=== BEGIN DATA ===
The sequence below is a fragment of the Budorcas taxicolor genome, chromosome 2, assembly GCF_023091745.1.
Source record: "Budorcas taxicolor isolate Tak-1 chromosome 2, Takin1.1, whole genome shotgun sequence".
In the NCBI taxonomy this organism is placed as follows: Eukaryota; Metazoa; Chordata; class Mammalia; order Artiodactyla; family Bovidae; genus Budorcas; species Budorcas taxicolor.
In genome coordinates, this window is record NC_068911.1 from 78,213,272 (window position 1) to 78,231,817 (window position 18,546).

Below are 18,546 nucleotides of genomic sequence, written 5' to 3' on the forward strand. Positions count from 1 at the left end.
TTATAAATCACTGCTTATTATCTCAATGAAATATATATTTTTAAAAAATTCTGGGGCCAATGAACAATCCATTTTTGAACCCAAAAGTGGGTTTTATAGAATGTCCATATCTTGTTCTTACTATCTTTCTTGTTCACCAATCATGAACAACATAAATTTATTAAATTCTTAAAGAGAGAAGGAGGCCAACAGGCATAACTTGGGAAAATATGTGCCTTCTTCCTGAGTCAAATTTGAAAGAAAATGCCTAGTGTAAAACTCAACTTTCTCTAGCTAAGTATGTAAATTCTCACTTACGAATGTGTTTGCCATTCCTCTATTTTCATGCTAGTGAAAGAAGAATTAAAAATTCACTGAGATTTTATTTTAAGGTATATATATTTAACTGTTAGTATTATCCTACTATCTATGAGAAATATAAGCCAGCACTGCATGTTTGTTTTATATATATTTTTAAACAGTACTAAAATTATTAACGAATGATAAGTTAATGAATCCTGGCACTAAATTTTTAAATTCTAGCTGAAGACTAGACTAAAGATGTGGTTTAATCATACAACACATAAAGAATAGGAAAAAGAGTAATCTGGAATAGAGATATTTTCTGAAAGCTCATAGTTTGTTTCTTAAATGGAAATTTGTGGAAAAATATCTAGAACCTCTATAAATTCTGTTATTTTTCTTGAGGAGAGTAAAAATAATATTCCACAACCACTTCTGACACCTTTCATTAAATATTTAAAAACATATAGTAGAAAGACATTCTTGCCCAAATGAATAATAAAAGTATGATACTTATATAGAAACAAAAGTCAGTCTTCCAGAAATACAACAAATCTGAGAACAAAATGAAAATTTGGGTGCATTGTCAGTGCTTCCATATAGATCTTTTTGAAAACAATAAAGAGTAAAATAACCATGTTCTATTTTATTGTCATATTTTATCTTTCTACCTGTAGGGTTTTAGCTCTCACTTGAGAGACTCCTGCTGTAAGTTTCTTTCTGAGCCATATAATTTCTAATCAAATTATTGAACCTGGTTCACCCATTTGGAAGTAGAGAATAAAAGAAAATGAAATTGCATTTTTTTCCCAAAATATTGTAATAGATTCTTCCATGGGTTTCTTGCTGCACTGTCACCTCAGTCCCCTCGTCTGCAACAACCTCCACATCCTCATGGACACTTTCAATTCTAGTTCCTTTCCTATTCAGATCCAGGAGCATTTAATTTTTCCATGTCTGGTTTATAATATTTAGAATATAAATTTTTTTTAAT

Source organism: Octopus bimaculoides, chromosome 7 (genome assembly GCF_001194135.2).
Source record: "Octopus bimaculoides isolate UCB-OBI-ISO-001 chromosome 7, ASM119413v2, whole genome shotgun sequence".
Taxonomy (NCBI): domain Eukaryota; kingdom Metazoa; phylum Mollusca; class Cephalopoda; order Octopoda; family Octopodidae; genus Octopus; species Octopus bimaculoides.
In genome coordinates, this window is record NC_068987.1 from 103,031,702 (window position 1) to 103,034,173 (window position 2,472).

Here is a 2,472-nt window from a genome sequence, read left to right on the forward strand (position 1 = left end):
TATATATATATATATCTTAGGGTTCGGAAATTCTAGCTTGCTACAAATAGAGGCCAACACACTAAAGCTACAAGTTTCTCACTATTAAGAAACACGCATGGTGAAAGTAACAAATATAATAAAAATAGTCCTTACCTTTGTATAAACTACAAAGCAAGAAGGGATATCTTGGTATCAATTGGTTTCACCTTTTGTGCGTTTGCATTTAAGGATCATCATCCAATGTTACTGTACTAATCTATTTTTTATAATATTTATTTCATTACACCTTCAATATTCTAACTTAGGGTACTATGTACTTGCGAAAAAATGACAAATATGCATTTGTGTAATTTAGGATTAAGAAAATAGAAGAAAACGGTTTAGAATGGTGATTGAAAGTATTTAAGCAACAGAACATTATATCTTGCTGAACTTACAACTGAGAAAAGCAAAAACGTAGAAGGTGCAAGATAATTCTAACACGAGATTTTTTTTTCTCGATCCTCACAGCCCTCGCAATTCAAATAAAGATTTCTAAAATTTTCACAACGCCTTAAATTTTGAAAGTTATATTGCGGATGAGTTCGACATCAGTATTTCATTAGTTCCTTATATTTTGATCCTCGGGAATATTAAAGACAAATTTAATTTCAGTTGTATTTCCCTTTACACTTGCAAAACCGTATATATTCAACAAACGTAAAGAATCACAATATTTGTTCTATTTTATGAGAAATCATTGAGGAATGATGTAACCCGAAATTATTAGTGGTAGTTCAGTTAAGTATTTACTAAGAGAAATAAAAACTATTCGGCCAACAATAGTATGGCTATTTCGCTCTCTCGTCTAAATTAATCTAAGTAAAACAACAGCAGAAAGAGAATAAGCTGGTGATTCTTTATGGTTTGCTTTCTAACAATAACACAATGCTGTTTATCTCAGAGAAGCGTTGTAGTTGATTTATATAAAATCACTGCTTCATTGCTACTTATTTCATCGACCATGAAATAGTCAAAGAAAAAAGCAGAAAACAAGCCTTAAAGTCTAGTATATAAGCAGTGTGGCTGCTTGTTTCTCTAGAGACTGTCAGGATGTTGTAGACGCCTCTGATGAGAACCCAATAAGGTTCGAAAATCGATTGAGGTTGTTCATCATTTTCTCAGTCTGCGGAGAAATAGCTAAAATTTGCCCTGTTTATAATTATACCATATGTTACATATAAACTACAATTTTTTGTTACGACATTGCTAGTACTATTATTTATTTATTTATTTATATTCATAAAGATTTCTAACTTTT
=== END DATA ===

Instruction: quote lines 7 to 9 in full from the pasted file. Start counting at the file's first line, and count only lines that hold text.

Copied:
Source organism: Octopus bimaculoides, chromosome 7 (genome assembly GCF_001194135.2).
Source record: "Octopus bimaculoides isolate UCB-OBI-ISO-001 chromosome 7, ASM119413v2, whole genome shotgun sequence".
Taxonomy (NCBI): domain Eukaryota; kingdom Metazoa; phylum Mollusca; class Cephalopoda; order Octopoda; family Octopodidae; genus Octopus; species Octopus bimaculoides.